Via email, Paschke's daughter Sharon notes that even as his success grew, her father consciously chose to remain in Chicago rather than stake a claim on New York. His works have been featured at hallowed institutions like the Met and the Louvre, yet still, "he felt there was no need to leave Chicago; it was his home and he was proud of it." By staying, "he was able to give Chicago's art community the international attention it deserved."

Sharon Paschke and her brother Marc created the Ed Paschke Foundation shortly after their father's death in 2004. She notes that, while the foundation has worked on a number of projects over the years, they never had the space to exhibit their father's work in significant numbers. Not only does the center provide a permanent venue to do so, it will also educate the public about Paschke's creative process and provide a space for community art to flourish.

Stelcer — who says searches for a permanent director, development director and community engagement director are underway — explains, "We want (the art center) to be a direct reflection of Ed Paschke himself," with exhibition programming that is "broadly reflective" of Paschke's life, work and multifarious interests in fine art, fashion, media, music and other pop culture forms. Exhibitions will also highlight the creativity of other Chicago artists, "especially artists that don't have much opportunity to show their work."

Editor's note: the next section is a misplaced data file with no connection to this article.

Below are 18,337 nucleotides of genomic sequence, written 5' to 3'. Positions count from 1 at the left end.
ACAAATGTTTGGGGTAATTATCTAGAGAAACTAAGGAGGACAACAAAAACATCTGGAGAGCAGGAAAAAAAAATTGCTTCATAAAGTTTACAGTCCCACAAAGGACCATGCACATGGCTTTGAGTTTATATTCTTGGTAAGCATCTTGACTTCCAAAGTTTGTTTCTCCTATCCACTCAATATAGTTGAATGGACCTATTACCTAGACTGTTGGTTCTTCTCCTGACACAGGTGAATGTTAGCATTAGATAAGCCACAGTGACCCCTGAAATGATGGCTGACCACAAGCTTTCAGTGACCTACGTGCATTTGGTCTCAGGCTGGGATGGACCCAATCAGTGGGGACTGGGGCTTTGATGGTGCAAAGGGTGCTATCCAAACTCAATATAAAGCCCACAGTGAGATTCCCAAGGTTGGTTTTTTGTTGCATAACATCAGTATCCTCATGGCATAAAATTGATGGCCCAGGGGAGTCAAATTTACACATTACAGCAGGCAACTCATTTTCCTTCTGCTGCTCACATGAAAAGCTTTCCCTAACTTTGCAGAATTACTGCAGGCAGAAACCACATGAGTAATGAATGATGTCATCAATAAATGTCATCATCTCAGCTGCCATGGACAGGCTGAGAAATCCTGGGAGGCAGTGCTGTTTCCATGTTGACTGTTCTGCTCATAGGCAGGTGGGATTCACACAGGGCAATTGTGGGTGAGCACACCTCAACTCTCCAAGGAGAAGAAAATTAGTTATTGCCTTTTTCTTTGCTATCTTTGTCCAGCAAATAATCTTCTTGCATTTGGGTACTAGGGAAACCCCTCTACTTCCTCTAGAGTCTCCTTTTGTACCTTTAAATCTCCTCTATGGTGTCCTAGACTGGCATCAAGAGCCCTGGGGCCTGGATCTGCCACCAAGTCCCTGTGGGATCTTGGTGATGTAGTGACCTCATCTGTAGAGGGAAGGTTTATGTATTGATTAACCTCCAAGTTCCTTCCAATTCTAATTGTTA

From Aug. 11 to Jan. 2, the center will exhibit Steve Schapiro's photographs of Andy Warhol, Lou Reed and the Velvet Underground — Paschke was a fan of them all. Slated for 2015 are Paul Natkin's photographs of Buddy Guy, the Rolling Stones and other music icons. The center is also partnering with Luminarts, a cultural foundation that supports emerging Chicago artists, to create an artist-in-residence program at the center, set to launch later in the fall.

The center also contains a partial re-creation of Paschke's studio based on a photograph Marc Paschke took shortly after his father passed away.

"Everything was still there — ephemera, books," Stelcer recalls. "He had a painting that we call 'the unfinished boxer,' which shows his process, how he (started with) black and white and then added the color." That same unfinished painting can be seen inside the studio re-creation, along with a door and window from Paschke's original space.

If he were here today, Sharon Paschke believes, her father "would have been blown away" by the community art center that now bears his name.

"Dad loved to create and teach, and the center is a means to both those ends." She adds that Paschke believed "art should be accessible to everybody, not just art aficionados."

Stelcer says the Ed Paschke Art Center will be guided by that same ethos.

"We want it to be a learning place, a living, breathing space where anyone can walk in and not feel intimidated."

Paschke in the Park, 11 a.m. to 3 p.m. Sunday, Jefferson Memorial Park. Free. 5415 W. Higgins Ave, open daily 10 a.m. to 7 p.m., starting Sunday. 312-533-4911 or edpaschke.org.